This is a very small-scale, intimate horror film, and at first it seems clever and effective in its economy and simplicity, but then it does the thing it does well again... and again... and again. At about the two-thirds mark, it hits you: is this movie going to be all buildup? By the fourth sequence in a row of one of our leads creeping around for five minutes and hearing ominous noises leading into a jumpy scare of a masked person jumping out the shadows, I felt like shouting at the screen "Is that all there is?!" I guess it's logical that not much happens -- think about it, how much story momentum can really occur in a home invasion scenario? -- but the repetitive structure begins to get flat-out boring as the film progresses. It's effective to a point, but it loses said effect fairly quickly. Even in its stronger moments, the movie's never terribly compelling, and you keep waiting for it to jumpstart. The trailer turns out not to be a tease of what the film has to offer, but rather, a compressed 2.5 minute version of the film. That's all you get; no different types of scares, no other set-pieces, no further interaction between our creepers and our leads. It's disappointing, and may be the rare case where a trailer saps a movie of much of its impact.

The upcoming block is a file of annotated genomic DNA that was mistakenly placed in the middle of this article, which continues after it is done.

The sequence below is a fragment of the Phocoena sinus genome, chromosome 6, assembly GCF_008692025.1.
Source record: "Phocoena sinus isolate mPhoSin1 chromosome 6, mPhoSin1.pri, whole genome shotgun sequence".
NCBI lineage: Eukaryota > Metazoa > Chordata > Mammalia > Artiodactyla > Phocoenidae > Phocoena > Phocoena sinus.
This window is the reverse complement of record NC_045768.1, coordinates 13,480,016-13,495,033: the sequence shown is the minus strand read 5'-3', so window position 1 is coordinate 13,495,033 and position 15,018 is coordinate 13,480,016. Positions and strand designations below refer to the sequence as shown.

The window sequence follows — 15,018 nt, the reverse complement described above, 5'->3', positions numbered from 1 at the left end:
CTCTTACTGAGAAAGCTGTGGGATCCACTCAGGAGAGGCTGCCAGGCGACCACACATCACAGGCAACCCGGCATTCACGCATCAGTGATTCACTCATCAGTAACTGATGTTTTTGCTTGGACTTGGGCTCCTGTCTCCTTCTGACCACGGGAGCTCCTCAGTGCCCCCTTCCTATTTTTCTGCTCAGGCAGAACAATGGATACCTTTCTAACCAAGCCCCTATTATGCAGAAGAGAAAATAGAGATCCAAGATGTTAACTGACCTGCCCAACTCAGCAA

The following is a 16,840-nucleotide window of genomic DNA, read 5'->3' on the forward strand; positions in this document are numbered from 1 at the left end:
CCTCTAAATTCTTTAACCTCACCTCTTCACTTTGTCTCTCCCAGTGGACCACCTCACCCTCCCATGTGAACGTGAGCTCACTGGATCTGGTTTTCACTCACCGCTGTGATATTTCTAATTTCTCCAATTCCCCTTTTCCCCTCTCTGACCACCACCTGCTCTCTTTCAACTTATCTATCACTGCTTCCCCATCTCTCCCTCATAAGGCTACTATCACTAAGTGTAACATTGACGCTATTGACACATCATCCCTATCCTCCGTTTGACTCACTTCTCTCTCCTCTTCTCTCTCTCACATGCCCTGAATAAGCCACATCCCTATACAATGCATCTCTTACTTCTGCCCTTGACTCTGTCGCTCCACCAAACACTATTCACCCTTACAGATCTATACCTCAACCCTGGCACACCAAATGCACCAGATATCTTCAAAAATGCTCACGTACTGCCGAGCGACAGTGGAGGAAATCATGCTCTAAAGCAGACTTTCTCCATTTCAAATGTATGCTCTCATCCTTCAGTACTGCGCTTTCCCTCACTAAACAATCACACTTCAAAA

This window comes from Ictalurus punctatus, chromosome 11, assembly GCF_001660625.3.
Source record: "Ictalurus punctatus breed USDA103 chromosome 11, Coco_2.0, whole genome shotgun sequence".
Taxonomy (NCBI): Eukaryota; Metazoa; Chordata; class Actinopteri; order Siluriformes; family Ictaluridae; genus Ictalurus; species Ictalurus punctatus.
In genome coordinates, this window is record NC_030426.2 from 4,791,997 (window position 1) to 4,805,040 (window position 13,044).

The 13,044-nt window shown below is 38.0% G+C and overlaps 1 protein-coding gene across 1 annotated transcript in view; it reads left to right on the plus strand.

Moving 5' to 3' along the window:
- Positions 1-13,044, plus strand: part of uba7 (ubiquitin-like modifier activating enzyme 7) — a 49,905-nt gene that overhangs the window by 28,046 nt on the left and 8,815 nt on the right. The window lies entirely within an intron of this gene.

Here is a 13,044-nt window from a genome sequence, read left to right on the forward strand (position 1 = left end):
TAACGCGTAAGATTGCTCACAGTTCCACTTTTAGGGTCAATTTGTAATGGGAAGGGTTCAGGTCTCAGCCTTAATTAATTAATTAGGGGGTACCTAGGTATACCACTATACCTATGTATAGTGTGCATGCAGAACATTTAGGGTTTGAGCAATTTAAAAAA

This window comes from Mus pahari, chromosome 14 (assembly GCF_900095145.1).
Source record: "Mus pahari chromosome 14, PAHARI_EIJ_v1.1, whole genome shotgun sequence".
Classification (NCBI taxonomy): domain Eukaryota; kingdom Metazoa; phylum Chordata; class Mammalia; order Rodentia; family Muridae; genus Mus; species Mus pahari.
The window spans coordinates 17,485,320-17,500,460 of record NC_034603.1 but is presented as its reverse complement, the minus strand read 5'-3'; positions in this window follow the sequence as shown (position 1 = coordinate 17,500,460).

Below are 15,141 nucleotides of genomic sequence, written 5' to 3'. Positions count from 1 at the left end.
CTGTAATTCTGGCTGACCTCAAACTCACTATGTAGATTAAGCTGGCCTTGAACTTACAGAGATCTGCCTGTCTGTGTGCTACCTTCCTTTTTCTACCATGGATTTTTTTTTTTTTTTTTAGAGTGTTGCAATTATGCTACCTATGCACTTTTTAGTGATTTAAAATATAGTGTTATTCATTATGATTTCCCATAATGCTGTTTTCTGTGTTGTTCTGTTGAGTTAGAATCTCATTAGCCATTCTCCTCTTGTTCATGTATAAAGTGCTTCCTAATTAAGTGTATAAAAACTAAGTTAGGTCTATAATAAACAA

As those who know me are aware, I'm somewhat of a cheerleader for the horror movie genre. I think it's so filled up with regurgitated half-assed shit and barely warmed-over, soulless remakes, that when something even a smidgen unique or inspired comes along, I tend to be more than a little appreciative (this year alone saw underrated gems such as "Cloverfield," "Teeth," "The Signal," "The Ruins" and "Doomsday"). And while "The Strangers" does some things right, these things are almost maddening because they hint at the potential that was there. Anytime an old-school, straightforward horror movie comes along, it's a step in the right direction in my eyes, but what we get here is an uncomfortable balance between effective atmospheric touches and settling for what's been tried-and-proven before. What you end up getting is a movie that won't terrify you while you're watching it, but just may put you on edge when you think about it while home alone later that night. The trailer will bring in a nice opening weekend at the box office, but with a little more care and craft, this could've been more than a modestly engaging, forgettable horror movie.


Anonymous Anonymous said...

It should be noted that Gemma Ward is possibly the sexiest serial killer to date~

1:10 AM  

Post a Comment

<< Home